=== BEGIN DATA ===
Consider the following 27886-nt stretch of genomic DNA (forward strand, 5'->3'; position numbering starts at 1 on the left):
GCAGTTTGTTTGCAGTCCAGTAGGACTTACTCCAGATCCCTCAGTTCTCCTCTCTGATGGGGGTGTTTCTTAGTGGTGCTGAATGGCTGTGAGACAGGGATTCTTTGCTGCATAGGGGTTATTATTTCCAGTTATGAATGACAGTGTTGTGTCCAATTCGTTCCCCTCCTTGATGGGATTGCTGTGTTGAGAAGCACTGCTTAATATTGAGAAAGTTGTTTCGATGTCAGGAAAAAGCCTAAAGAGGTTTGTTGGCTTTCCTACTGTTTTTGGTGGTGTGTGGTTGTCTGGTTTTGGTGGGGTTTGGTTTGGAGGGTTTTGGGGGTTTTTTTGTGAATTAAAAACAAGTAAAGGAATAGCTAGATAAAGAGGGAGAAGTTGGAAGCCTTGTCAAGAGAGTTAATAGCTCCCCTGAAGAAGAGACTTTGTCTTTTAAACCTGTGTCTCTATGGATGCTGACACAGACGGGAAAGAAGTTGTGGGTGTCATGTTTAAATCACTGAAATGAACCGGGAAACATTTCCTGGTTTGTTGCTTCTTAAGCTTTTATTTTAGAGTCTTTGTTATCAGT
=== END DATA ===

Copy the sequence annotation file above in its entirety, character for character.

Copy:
Consider the following 27886-nt stretch of genomic DNA (forward strand, 5'->3'; position numbering starts at 1 on the left):
GCAGTTTGTTTGCAGTCCAGTAGGACTTACTCCAGATCCCTCAGTTCTCCTCTCTGATGGGGGTGTTTCTTAGTGGTGCTGAATGGCTGTGAGACAGGGATTCTTTGCTGCATAGGGGTTATTATTTCCAGTTATGAATGACAGTGTTGTGTCCAATTCGTTCCCCTCCTTGATGGGATTGCTGTGTTGAGAAGCACTGCTTAATATTGAGAAAGTTGTTTCGATGTCAGGAAAAAGCCTAAAGAGGTTTGTTGGCTTTCCTACTGTTTTTGGTGGTGTGTGGTTGTCTGGTTTTGGTGGGGTTTGGTTTGGAGGGTTTTGGGGGTTTTTTTGTGAATTAAAAACAAGTAAAGGAATAGCTAGATAAAGAGGGAGAAGTTGGAAGCCTTGTCAAGAGAGTTAATAGCTCCCCTGAAGAAGAGACTTTGTCTTTTAAACCTGTGTCTCTATGGATGCTGACACAGACGGGAAAGAAGTTGTGGGTGTCATGTTTAAATCACTGAAATGAACCGGGAAACATTTCCTGGTTTGTTGCTTCTTAAGCTTTTATTTTAGAGTCTTTGTTATCAGT